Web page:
• Margaret Blaine by Margaret Blaine
  • 3 years ago

I can relate. It seems this is how it is now. But try not to allow it to make you bitter. The isolation is worse than death, so don't let it make you bitter.

We are elderly now. Our stories of our children leaving us behind are somewhat alike. Our son died about a year ago from military disability. He'd moved away with his family but phoned and Skyped us every day. Our eldest daughter retired and was gone in about a month's time. Rarely hear from her. All our grandchildren grew up and moved on without us. We see our youngest and her baby from time to time. We are very old and I imagine kind of boring. We are closer to heaven than earth. I pray that our children and their children will be more cohesive. I would not wish this on anyone.

Don't let it make you bitter. It seems this is the cycle of life. I hope you have a system of belief. We are Christian and get a measure of comfort from it.

  • Marie by Marie
  • 3 years ago

I remember being told to Honor Thy Father and Mother. I did and I have no regrets.

Perhaps, I never instilled that value into my children. If I go to them, they work around me, in their busy lives, I get in the way. At least I feel I do. Their needs and wants are priority. I often come home wishing I had not gone. Being dismissed is painful.
I reflect, that we the parent(s) may appear so independent, so capable that even when we ask for some quality time we are dismissed.

I for one get lonely for a time when children included their parents in events and in holidays and made every effort to be there. My children forget I need them. How sad for me.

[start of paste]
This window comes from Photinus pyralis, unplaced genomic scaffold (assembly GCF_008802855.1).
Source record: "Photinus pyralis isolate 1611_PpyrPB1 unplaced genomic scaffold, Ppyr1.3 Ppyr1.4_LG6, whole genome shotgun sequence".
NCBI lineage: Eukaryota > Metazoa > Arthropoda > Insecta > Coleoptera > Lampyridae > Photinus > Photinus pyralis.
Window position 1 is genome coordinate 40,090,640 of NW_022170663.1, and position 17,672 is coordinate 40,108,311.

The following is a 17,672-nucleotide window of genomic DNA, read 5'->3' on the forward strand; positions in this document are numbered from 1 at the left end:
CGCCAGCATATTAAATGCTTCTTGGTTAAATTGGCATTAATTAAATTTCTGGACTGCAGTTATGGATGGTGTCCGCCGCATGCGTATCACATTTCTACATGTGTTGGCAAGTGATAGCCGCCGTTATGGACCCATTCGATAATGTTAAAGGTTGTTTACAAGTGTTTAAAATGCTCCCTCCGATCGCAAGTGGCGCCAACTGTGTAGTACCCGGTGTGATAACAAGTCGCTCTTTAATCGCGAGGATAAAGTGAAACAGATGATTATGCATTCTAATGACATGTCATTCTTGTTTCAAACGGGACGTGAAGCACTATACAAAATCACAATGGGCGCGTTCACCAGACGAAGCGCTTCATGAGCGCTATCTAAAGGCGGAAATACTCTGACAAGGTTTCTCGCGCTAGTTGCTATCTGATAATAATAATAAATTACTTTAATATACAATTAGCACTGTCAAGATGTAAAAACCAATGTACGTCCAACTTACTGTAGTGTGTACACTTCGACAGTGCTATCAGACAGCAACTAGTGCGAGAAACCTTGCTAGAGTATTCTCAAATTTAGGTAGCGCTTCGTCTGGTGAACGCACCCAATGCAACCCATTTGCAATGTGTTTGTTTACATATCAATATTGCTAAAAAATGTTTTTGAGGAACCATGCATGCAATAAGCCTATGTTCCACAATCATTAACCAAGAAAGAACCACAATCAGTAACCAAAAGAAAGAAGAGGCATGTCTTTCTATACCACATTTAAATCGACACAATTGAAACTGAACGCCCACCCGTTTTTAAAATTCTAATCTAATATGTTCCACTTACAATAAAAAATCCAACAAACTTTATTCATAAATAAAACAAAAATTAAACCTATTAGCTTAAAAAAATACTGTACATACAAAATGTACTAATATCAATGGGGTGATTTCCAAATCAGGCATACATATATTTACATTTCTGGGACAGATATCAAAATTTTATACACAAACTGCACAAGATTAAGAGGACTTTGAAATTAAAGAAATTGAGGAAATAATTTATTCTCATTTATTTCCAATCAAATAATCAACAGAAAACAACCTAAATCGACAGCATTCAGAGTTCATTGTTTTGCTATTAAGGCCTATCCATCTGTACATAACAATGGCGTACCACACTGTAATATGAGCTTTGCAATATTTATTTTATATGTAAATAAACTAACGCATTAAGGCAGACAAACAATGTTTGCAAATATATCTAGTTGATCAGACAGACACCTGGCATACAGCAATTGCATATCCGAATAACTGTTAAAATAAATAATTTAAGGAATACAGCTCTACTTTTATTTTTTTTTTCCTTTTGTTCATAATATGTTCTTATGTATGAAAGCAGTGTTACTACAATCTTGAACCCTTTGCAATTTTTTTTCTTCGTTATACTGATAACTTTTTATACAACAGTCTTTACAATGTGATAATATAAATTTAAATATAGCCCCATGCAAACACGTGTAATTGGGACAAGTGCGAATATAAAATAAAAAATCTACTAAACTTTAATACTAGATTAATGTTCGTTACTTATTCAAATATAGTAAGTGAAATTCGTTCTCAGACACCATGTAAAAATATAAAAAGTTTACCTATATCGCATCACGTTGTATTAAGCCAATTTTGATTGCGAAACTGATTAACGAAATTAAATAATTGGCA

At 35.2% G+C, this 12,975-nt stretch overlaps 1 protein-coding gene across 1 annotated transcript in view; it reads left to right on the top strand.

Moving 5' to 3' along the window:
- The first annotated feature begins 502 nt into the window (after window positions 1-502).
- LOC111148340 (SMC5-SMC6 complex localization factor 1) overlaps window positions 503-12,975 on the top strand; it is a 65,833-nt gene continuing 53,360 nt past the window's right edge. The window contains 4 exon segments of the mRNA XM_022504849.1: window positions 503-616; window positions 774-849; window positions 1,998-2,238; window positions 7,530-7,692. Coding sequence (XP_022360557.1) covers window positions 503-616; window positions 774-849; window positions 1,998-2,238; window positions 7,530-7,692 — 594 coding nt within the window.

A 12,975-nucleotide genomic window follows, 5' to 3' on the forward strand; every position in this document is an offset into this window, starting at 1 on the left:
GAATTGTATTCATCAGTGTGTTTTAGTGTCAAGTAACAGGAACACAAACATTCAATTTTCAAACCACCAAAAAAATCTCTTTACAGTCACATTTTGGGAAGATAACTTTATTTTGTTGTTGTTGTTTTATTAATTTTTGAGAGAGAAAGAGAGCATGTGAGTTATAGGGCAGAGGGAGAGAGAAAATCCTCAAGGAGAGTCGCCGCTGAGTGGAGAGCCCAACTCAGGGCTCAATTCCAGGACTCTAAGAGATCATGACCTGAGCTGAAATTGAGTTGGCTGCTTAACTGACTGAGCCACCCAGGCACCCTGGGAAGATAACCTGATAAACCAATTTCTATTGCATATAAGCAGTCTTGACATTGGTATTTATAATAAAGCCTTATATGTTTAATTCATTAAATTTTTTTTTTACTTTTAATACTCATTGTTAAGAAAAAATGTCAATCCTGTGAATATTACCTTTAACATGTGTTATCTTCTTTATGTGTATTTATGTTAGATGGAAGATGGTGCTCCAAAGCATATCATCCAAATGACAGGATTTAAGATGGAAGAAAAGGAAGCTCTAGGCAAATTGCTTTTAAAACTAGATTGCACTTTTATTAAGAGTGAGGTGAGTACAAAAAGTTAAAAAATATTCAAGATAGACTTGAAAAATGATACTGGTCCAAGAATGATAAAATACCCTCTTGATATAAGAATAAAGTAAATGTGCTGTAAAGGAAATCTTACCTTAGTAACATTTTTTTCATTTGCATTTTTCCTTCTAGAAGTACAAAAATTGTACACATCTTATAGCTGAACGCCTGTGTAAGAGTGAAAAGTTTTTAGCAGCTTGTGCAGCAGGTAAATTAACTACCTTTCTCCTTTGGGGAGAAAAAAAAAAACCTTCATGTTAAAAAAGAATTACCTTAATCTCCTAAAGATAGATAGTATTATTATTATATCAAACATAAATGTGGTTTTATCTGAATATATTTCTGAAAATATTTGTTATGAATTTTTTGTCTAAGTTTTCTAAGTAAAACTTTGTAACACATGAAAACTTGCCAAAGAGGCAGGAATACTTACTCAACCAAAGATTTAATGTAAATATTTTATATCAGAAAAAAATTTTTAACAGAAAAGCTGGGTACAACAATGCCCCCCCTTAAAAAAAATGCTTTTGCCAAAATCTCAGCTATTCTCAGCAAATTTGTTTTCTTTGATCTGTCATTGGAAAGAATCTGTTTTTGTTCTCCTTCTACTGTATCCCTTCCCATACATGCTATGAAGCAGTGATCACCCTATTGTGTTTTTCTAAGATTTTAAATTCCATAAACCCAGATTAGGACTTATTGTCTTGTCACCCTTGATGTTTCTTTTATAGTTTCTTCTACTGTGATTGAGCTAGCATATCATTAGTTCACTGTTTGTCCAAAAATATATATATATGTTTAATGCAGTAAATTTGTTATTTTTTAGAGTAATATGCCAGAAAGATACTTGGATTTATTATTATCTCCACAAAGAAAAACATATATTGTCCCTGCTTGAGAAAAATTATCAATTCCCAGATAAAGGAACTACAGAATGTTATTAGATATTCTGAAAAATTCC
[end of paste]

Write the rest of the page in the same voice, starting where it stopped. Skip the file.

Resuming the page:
• Martine Cochrane by Martine Cochrane
  • 3 years ago

All these posts make me very sad.
You all talk about how much you sacrificed for your children, but YOU made them.
They didn't ask to be born! How can you say that you sacrificed your life for them when it was your choice to have them?
I am a mother of three boys. I don't expect anything from them, I just want them to be happy with their life.
I didn't have them so that I had someone to take care of me when I'm old, or keep me company when I'm lonely. Yes, it's nice when our children do interact with us, but if you change your attitudes and stopped making their life conditional, surely they would want to spend more time with you?
Look inside yourselves for your happiness. Don't look to find it from someone else!
.
As A wise Native American once said,

"We do not inherit the earth from our ancestors,
We borrow it from our children!"

Wishing you all happiness from within, not from without! x

  • Sherrie Cobb by Sherrie Cobb
  • 2 years ago